Learning alliances: an approach for building multistakeholder innovation systems
MetadataShow full item record
Permanent link to cite or share this item: https://hdl.handle.net/10568/36114
External link to download this item: https://cgspace.cgiar.org/handle/10568/33832
Context: The Learning Alliance looks for leverage points for social learning in value chain systems and analysis linking rural farmers with markets. It uses an approach for building multistakeholder innovation systems that develop collaborative teams and learning platforms with development NGOs and their partners in order to learn over time about ways to link small farmholders to markets. The Rural Agroenterprise Development Project (1995) in cassava had tremendous success, however efforts to deliver tools and methods more broadly through a manual did not have the extent originally hoped. Learning platforms were developed to ensure greater relevance and appropriateness of knowledge and to extend the mobility of different knowledge, tools and approaches. Interface: Co-learning platforms link diverse actors and knowledges in agricultural value chain through workshops. Different capacities, attitudes and knowledges are brought together to learn about one another’s needs and capacities within value-chain analyses. A multiplicity of stakeholders are included ranging from buyers, supermarkets, banks, producer associations, cooperatives brought together in a learning platform to co-learn about what the needs are along the value chain. Through longer-term partnerships, this alliance “supports ongoing dialogue between researchers and development actors on lessons learned, innovations, adaptations and emerging demands for new research” (CIAT 2010). Learning: Co-learning is undertaken whereby all actors exchange and mobilize knowledge to identify needs, values and norms within value-chain systems. Lundy notes, “We’re able to add value to development projects by identifying gaps and filling them in a pragmatic fashion” (pers. comm. 2012). This learning is done in an iterative fashion, pulling out basic principles that can be used as prototypes to be adapted and used elsewhere. NGO’s networks are leveraged to mobilize tools, systems or practices. Channel Intermediaries, private partners, farmer associations all become part of the learning agenda. In this way there is learning within the institutions (e.g. Unilever) and learning that extends across networks. Through the use of Learning Alliances, CIAT was able to “radically expand its reach to include organisations affecting the livelihoods of nearly 33,000 farm families in Central America, assist Catholic Relief Services (CRS) in building the enterprise development skills of employees in more than 35 countries, and provide a tested co-learning method to other agencies interested in similar action learning processes in water and sanitation” (CIAT 2010). Outcome: Outcomes from this work include improved multi-organisational partnerships, more effective development projects and the approval of more than $40 million of new grants in Central America to Learning Alliance partners.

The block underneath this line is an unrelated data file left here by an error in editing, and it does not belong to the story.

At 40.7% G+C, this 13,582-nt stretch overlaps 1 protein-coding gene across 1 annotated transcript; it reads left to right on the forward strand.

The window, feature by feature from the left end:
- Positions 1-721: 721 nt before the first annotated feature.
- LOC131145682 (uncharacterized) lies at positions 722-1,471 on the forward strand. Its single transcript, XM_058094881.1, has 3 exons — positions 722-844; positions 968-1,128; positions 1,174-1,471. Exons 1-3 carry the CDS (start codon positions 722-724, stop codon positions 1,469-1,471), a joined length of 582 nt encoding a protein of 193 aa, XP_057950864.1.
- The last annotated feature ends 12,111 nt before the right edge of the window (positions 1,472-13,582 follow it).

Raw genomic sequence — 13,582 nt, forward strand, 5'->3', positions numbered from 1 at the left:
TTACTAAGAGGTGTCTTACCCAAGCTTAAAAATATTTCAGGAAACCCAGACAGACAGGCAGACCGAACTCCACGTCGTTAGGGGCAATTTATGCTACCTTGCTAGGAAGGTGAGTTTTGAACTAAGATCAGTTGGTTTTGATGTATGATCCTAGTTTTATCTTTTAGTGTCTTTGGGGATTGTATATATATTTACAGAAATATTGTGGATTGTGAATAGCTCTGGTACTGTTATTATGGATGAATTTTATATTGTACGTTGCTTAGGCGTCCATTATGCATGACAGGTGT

Describes experience of: CIAT with Learning alliances, Learning platforms
Other CGIAR Affiliations
Related reference: http://www.crsprogramquality.org/publications/2011/1/14/working-together-learning-together.html; http://www.crsprogramquality.org/storage/pubs/agenv/getting-to-market.pdf
Shaw A, Kristjanson P. 2013. Catalysing learning for development and climate change: an exploration of social learning and social differentiation in CGIAR. CCAFS Working Paper No. 43. Copenhagen, Denmark: CGIAR Research Program on Climate Change, Agriculture and Food Security (CCAFS).